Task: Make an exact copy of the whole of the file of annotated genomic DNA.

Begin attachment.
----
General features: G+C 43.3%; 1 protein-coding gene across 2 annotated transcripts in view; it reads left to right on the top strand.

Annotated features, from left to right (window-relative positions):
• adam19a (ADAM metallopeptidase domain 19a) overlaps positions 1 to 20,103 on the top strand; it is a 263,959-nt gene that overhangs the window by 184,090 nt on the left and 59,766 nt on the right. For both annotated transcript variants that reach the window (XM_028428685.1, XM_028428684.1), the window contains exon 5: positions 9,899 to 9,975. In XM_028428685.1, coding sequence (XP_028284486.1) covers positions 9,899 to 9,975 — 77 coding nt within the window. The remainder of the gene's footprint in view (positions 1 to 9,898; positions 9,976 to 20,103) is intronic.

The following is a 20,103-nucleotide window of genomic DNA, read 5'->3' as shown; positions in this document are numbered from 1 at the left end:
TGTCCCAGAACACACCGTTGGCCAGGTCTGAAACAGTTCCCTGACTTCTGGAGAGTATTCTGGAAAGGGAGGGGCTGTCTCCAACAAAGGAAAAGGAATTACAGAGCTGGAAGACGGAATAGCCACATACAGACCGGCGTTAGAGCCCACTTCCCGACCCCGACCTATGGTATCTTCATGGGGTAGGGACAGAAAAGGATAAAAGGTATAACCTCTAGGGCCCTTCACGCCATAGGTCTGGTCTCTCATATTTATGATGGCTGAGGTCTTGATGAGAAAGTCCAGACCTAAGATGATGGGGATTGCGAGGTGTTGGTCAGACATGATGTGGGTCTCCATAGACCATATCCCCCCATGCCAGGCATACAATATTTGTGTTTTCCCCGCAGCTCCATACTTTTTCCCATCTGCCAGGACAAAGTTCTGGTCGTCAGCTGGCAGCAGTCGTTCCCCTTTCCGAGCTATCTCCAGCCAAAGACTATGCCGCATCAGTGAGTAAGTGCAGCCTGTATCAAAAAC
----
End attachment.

General features: G+C 43.3%; 1 protein-coding gene across 2 annotated transcripts in view; it reads left to right on the top strand.

Annotated features, from left to right (window-relative positions):
• adam19a (ADAM metallopeptidase domain 19a) overlaps positions 1 to 20,103 on the top strand; it is a 263,959-nt gene that overhangs the window by 184,090 nt on the left and 59,766 nt on the right. For both annotated transcript variants that reach the window (XM_028428685.1, XM_028428684.1), the window contains exon 5: positions 9,899 to 9,975. In XM_028428685.1, coding sequence (XP_028284486.1) covers positions 9,899 to 9,975 — 77 coding nt within the window. The remainder of the gene's footprint in view (positions 1 to 9,898; positions 9,976 to 20,103) is intronic.

The following is a 20,103-nucleotide window of genomic DNA, read 5'->3' as shown; positions in this document are numbered from 1 at the left end:
TGTCCCAGAACACACCGTTGGCCAGGTCTGAAACAGTTCCCTGACTTCTGGAGAGTATTCTGGAAAGGGAGGGGCTGTCTCCAACAAAGGAAAAGGAATTACAGAGCTGGAAGACGGAATAGCCACATACAGACCGGCGTTAGAGCCCACTTCCCGACCCCGACCTATGGTATCTTCATGGGGTAGGGACAGAAAAGGATAAAAGGTATAACCTCTAGGGCCCTTCACGCCATAGGTCTGGTCTCTCATATTTATGATGGCTGAGGTCTTGATGAGAAAGTCCAGACCTAAGATGATGGGGATTGCGAGGTGTTGGTCAGACATGATGTGGGTCTCCATAGACCATATCCCCCCATGCCAGGCATACAATATTTGTGTTTTCCCCGCAGCTCCATACTTTTTCCCATCTGCCAGGACAAAGTTCTGGTCGTCAGCTGGCAGCAGTCGTTCCCCTTTCCGAGCTATCTCCAGCCAAAGACTATGCCGCATCAGTGAGTAAGTGCAGCCTGTATCAAAAAC